ABP: Tell us more about your publishing house?

Brahmanathaswami: Our work is solidly rooted in the Vedic tradition and Saiva Agamas as preserved by the Kailasa Paramapara. Himalayan Academy Publications bring the classic wisdom of Hinduism to the 21st century in modern English. The presentations are done in ways that make the ancient teachings of the Vedas and Agamas digestible. We do not present any new age philosophy as such. So for those who revere India's spiritual heritage, want to preserve the culture, and yet find ways to understand and integrate this in your life today, our publications have a big appeal. Some of our bestsellers include Loving Ganesha, Dancing with Siva, Living with Siva, Merging with Siva. Lemurian Scrolls is also a popular book... but of a different genre.

Our authors include Satguru Sivaya Subramuniyaswami (now deceased) and Satguru Bodhinatha Veylanswami (current Mathadeepati of our lineage).

ABP: In general who are the target audience?

Brahmanathaswami: Hindus who have left India, whose first language is now English, are the main buyers of these books. Western yoga practitioners who have finally woken up to the fact that yoga is, and always has been, a Hindu practice leading to God Realization and part of a larger religious and philosophical context. Sage Patanjali, for example, would go to the temple every day... So when these yoga practioners start to yearn for a more complete religious cultural life, family and community, our books provide a gate way for them to learn about and finally fully become Hindus.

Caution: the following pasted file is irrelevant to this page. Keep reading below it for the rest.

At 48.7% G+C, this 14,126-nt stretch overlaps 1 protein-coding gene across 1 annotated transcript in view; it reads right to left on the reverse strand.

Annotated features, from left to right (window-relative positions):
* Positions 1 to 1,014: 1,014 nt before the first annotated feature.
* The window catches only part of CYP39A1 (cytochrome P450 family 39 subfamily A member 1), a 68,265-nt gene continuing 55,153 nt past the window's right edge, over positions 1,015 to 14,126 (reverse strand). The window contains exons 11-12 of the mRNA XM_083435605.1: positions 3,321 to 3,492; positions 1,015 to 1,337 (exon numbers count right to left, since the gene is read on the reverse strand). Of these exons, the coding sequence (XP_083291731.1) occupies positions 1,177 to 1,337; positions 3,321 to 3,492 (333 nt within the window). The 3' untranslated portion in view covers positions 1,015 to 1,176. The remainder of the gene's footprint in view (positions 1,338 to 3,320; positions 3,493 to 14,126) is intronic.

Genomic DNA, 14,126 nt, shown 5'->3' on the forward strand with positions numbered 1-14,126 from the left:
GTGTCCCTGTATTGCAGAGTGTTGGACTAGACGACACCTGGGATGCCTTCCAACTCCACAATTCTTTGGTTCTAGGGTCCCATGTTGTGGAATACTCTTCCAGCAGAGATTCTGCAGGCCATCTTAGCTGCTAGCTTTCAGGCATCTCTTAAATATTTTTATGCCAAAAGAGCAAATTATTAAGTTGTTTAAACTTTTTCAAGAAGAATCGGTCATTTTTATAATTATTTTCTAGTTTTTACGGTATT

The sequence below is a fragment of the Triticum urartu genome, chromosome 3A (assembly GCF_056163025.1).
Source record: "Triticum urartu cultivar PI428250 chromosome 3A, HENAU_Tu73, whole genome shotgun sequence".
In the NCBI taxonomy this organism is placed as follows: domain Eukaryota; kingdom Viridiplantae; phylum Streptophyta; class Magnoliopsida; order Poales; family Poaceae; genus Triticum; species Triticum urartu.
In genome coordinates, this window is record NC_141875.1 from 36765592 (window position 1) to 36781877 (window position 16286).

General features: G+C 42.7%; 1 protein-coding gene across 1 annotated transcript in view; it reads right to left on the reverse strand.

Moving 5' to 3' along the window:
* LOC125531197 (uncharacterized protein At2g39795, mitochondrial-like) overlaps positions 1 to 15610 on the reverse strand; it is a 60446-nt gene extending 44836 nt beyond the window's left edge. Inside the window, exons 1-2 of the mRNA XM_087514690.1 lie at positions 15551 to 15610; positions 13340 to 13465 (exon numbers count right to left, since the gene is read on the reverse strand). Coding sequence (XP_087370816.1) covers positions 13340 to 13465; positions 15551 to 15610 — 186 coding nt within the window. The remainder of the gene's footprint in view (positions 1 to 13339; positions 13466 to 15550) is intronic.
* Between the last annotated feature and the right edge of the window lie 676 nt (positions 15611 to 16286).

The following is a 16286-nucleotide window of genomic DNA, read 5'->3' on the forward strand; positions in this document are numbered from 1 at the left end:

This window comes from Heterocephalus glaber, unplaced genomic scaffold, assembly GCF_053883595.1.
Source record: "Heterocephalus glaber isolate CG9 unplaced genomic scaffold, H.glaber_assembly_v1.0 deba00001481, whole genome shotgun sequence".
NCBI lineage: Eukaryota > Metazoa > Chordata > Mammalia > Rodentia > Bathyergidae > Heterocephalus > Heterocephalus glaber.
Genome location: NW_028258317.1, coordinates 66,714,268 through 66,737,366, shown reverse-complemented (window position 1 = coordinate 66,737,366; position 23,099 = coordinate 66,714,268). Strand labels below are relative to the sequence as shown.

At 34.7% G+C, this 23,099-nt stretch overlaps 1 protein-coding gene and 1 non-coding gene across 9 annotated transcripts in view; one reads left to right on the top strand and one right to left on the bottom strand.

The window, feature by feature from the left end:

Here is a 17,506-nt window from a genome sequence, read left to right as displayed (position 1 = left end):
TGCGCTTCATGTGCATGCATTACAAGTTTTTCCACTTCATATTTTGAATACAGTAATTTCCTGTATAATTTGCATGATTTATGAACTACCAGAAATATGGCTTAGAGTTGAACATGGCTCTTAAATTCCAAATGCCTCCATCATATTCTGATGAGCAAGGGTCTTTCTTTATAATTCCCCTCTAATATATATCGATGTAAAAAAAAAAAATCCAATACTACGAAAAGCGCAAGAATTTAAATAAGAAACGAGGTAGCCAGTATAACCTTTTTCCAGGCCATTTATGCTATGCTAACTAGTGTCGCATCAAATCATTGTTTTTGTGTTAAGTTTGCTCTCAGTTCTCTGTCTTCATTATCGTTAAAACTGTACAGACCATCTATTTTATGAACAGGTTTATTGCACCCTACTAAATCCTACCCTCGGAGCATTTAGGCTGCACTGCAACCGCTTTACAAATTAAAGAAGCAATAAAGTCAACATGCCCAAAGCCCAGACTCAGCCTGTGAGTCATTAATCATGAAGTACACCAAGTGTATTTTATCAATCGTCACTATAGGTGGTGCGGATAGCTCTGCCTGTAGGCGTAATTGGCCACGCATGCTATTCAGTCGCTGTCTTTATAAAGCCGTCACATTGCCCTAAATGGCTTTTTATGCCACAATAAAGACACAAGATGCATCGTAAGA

ABP: How important is production quality for such books?

Brahmanathaswami: Production values are very important for Himalayan Academy Publications. Our books are top notch in quality. That said, "pulp paper" may also work for the publisher who has good avenues to markets where low prices are important. I don't think it is an "either or" equation.

ABP: Are they gaining popularity amongst youngsters?

Brahmanathaswami: Not really at this time. While we offer free ebooks, youngsters are looking for a more novel form of presentation, video, audio, apps. We hope to start developing these as time goes on.

ABP: In today’s e-world, do you envisage a successful future for printed books? Why/Why not?